Transformation: Understanding the Three Levels of Masculine Consciousness by Robert A. Johnson
Johnson explores three fictional characters: Faust, Hamlet and Don Quixote. Johnson notes chumpy old Hamlet creates vicious cycles of anxieties and ambivalences within himself while a murderer sits on the throne. Hamlet should fire up retributive sentiments and act despite anxieties.
Wanting to feel alive, Faust had enough of work, had enough of aging, had enough of trivial knowledge. Faust should ignore sunk costs and find a moral life. Instead, he cultivates despair, distraction and willful ignorance. The devil offered Faust a deal, and he took it. Consequences matter little to him.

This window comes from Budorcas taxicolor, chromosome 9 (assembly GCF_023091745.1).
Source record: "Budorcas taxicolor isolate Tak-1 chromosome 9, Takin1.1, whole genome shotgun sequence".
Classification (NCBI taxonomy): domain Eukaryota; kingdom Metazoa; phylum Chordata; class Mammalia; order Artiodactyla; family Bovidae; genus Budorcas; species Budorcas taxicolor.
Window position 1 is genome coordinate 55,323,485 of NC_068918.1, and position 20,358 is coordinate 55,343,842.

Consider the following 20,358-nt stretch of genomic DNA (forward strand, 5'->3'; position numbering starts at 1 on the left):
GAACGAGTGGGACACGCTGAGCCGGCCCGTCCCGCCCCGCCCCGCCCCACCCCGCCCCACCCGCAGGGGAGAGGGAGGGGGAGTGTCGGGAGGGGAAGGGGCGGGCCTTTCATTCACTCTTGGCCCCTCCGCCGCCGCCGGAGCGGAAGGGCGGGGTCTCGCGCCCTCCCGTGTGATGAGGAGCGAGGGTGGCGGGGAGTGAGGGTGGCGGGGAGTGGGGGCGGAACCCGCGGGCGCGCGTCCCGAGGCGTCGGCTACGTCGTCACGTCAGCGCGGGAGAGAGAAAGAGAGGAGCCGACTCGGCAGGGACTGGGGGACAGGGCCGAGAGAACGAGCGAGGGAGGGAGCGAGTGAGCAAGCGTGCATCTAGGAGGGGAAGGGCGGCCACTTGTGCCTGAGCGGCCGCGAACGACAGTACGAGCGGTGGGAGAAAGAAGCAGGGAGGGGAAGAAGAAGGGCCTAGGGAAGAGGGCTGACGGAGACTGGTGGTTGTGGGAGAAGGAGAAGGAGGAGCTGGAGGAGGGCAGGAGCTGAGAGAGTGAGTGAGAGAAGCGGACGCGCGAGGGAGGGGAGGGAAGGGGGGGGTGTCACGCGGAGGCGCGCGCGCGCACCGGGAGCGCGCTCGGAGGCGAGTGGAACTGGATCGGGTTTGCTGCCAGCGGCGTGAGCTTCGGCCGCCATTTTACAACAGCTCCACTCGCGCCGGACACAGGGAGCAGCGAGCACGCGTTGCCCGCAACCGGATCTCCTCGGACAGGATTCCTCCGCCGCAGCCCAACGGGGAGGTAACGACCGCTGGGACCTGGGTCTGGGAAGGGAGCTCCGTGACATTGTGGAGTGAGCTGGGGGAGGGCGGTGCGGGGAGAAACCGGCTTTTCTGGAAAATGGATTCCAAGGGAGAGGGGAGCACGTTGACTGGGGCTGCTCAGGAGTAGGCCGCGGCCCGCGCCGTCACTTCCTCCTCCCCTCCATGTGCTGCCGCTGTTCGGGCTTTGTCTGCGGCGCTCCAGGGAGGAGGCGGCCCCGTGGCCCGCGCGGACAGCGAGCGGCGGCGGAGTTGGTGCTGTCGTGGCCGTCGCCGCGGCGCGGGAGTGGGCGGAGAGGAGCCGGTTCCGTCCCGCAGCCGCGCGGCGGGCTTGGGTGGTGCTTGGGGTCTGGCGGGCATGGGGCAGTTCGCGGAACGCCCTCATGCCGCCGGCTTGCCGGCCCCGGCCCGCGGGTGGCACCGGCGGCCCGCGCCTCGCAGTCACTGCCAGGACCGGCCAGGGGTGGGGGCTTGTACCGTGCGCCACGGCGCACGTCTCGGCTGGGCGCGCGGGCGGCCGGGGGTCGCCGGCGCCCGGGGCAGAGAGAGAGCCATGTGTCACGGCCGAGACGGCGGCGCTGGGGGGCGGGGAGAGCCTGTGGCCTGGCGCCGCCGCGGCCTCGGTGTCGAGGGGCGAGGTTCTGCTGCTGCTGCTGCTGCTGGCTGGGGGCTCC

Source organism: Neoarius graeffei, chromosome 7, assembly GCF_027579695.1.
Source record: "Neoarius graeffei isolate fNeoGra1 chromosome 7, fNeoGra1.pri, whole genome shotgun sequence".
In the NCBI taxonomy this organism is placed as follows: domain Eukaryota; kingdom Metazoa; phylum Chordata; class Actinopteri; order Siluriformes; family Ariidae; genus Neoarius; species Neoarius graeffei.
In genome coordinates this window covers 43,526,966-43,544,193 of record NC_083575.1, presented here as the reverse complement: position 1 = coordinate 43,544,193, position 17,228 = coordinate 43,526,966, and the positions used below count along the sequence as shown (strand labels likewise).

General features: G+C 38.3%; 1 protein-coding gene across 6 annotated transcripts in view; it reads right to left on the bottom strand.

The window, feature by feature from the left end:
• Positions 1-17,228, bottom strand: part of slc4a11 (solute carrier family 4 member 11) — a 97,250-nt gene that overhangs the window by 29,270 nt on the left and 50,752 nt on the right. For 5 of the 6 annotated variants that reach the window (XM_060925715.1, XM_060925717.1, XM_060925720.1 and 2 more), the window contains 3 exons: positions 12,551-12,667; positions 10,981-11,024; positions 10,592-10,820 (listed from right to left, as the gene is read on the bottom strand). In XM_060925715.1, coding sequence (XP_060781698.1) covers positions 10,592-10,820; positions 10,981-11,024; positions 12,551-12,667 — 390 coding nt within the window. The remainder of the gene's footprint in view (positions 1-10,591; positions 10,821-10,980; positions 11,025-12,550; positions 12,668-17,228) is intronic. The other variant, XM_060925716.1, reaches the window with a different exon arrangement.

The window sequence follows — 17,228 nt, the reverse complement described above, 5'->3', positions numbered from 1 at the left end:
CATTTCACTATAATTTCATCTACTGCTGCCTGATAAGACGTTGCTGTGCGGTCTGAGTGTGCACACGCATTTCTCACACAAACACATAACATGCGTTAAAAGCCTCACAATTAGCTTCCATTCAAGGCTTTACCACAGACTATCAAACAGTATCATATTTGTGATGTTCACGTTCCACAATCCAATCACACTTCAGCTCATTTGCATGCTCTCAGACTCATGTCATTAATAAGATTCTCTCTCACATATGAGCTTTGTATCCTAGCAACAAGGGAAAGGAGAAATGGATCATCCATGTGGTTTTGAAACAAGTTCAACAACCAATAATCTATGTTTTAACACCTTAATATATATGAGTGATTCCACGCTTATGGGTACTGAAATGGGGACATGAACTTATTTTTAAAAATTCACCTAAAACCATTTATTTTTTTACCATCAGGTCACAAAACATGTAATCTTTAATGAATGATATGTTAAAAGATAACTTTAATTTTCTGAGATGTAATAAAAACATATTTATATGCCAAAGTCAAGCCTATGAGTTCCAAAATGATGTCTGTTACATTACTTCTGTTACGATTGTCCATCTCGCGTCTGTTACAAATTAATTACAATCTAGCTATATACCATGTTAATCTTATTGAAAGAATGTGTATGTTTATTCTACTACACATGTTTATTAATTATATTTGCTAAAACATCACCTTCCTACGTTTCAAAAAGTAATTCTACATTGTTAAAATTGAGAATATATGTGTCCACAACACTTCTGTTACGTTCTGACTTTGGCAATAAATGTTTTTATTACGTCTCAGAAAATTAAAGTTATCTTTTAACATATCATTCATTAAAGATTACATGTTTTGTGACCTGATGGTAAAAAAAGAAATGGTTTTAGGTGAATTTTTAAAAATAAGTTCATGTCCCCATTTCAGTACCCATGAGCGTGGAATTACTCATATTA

Don Quixote is a lost man, a ridiculous chaser who cannot be excused.
All three men caved in to terrible reasoning. We should find a good life despite regret, boredom, stress, dread, shame, inertia, discomfort, opposition, self-loathing, setbacks, mixed feelings and weak counterarguments.
Much of Transformation I euphemistically call Jung dung. Worth browsing if the subject intrigues you.
—Book review article by J.T. Fournier, last updated July 7, 2009